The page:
My study abroad group left Paris for a weekend to travel to Avignon, a small town in the south of France. We left early in the morning, which meant that I had to wake up at five in the morning, or, put simply, too early.
As the train rolled through the French countryside, I watched a lone car meander down the highway, lights briefly illuminating the still dark landscape. I was reminded of a very odd sensation some may have felt before. It’s the feeling of interrupting your road trip to stop off at an empty gas station to buy gum at three in the morning. Perhaps it is leaving an academic building at 4:14 a.m., and seeing nary a living soul on your bleary-eyed, freezing walk home. Or, perhaps it is the morning after your high school or college graduation when you wake up and ask yourself, “so, what am I now?”
These situations can all be described as liminal. Both liminal and liminality come from the Latin word limen, meaning “threshold. ”Liminal” first appeared in psychologist Arnold Van Gennep’s 1884 publication Les Rites de Passage.
In his essay, Van Gennep discussed the three-part process of societal rituals: separation, liminal period, and reassimilation. High school graduation marks the initial separation from the status of the graduate as a “high schooler,” as the graduate is removed from the group they previously identified with. When the student begins college, they begin the phase of reassimilation, where they are placed into a new identity group, and grow to learn a new set of societal rules. But what happens in between? What about the summer where the student is neither high schooler nor college student? This, Van Gennep would say, is the liminal period.
The notion of liminality was not further developed until the late 20th century when cultural anthropologist Victor Turner further explored Van Gennep’s liminal period. For him, liminality was the ambiguity of an individual’s place in the duration of a social ritual. It was, essentially, what Britney Spears might have felt when she sang “I’m not a girl, not yet a woman.”
And yet, of these examples of liminal situations, only the last applies to social rites of passage. The other two deviate from the concept of rituals and from Turner’s original definition. In fact, liminal theory hasn’t just deviated in one way; it has deviated in many ways.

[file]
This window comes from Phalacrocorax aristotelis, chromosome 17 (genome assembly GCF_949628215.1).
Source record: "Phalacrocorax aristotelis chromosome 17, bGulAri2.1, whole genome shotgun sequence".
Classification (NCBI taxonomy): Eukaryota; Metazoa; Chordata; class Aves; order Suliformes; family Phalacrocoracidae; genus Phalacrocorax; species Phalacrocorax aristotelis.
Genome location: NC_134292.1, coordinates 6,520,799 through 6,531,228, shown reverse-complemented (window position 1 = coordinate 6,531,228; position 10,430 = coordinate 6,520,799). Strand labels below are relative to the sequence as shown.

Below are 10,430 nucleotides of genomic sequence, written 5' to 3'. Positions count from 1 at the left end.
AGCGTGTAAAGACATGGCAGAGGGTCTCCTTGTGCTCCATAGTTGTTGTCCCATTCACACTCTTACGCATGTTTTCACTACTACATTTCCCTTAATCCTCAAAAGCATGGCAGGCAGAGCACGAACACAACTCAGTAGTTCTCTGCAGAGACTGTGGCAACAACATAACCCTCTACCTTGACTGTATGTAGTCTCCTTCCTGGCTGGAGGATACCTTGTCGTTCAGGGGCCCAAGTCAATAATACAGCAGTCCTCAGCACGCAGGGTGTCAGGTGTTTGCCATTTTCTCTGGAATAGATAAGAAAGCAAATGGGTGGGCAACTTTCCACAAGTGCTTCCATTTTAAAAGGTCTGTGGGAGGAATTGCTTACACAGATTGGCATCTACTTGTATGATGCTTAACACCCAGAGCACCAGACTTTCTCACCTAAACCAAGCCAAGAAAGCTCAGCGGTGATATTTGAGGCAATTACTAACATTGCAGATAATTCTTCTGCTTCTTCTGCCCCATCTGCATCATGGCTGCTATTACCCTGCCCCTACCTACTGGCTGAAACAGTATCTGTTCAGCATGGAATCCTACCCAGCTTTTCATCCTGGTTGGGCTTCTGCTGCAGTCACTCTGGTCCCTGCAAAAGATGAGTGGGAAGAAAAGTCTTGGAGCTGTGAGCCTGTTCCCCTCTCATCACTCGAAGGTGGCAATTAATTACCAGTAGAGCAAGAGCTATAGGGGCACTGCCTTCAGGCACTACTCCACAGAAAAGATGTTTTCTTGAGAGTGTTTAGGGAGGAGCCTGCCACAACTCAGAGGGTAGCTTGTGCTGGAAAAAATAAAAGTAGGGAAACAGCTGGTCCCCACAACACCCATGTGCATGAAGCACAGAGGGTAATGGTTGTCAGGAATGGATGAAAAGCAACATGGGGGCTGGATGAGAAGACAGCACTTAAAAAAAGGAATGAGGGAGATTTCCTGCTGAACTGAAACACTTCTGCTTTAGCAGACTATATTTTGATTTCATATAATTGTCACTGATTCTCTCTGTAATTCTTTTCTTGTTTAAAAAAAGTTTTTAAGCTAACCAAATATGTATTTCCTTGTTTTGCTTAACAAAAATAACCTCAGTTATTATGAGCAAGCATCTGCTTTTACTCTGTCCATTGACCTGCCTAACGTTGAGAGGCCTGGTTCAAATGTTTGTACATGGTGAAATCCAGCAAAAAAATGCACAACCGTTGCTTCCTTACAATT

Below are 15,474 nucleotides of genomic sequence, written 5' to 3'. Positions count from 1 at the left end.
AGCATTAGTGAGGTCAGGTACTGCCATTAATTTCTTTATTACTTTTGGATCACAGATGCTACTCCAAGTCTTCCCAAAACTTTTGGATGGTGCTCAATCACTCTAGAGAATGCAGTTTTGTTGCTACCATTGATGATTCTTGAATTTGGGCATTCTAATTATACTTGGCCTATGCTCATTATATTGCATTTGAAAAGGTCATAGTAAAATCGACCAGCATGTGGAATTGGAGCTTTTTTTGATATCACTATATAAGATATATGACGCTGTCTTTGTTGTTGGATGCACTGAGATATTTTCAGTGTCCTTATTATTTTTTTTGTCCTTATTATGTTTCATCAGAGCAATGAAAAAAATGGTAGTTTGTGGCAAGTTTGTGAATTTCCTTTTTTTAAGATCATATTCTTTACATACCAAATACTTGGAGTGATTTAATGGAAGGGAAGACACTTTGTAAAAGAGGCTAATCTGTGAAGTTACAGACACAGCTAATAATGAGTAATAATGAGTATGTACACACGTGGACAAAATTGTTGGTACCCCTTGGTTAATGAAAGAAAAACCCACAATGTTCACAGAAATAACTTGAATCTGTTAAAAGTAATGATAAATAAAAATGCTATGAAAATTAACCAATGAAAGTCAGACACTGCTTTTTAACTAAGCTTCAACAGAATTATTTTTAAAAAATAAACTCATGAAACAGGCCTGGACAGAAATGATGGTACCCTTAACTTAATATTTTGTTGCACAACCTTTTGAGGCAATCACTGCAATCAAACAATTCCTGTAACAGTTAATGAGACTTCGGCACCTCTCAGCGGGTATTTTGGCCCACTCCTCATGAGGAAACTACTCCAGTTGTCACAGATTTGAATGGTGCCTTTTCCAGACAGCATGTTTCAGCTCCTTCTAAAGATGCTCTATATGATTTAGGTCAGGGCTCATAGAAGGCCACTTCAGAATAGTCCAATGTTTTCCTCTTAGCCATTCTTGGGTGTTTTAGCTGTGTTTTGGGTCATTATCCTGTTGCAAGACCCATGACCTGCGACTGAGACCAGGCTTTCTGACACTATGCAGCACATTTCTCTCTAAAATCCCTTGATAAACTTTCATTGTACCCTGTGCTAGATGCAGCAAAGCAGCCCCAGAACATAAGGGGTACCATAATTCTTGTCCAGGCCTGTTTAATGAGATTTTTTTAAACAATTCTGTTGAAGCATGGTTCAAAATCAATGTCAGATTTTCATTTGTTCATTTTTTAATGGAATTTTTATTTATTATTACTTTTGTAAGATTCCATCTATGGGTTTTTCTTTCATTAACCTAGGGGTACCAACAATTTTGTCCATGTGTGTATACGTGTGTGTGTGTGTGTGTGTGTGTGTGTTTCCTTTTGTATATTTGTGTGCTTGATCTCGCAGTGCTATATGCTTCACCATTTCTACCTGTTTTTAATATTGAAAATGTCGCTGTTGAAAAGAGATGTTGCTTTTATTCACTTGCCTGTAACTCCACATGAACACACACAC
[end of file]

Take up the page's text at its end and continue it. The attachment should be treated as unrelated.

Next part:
The concept of ambiguity and liminality has been adopted by many fields. The field of folklore studies has adopted liminality to explore the myth of the morally-ambiguous trickster figure that exists in most of cultural folklore. Western religious studies has picked up the theory to explain and explore varying concepts of Purgatory as a liminal location.
And amongst a younger group, Liminal Theory has been taken quite literally. Rather than being abstract spaces between one stage of life and another, liminal spaces have become physical ones. The gas station in the morning where you buy gum during a road trip, for instance, is a place between your starting point and your destination. As are the buildings you see on your walk home from your study spot. They are liminal, some have speculated, because they serve no purpose in themselves. They are just the meaningless space between your meaningful point A and point B.
Other frequently named liminal spaces include airports in the wee hours of the morning, diners in the last hours of the night, and laundromats in either of the two. And often, these types of liminal spaces include a specific reference to time.
Not much has been written on this subject of “liminal time,” though if I may pose my own speculation, the specificity of the hours may be a result of duplicating the liminality of the space, because those “late night/wee morning” hours are, themselves, liminal. Unless you are an insomniac or a CS student at the 5Cs, these hours are reserved for sleep. We’re not meant to be going to laundromats at three in the morning, or passing through gas stations at four. By placing those odd spaces in an odd time, the notion of liminality intensifies.
Though the concept of liminal spaces is interesting, it’s a very theoretical concept. Not much scientific literature has been written on it, and discussion of liminal spaces has been contained mostly to popular culture. Despite the highly theoretical nature of the idea, the history of the word itself is interesting. What started out as anthropological terminology with practical applications has been claimed and reworked frequently and by many different disciplines, all of which are searching the answer to their own “ambiguous” question. The folklorists seek to classify a figure that evades classification, and the religious scholars seek to do the same with Purgatory—perhaps one of the most vague religious concepts.
Liminal is indeed meant to describe the ambiguous, the “betwixt and between,” as Turner once wrote. Yet, these transformations of the word have left it so estranged from any formal usage that it has now become what it was meant to define: ambiguous, betwixt, and between.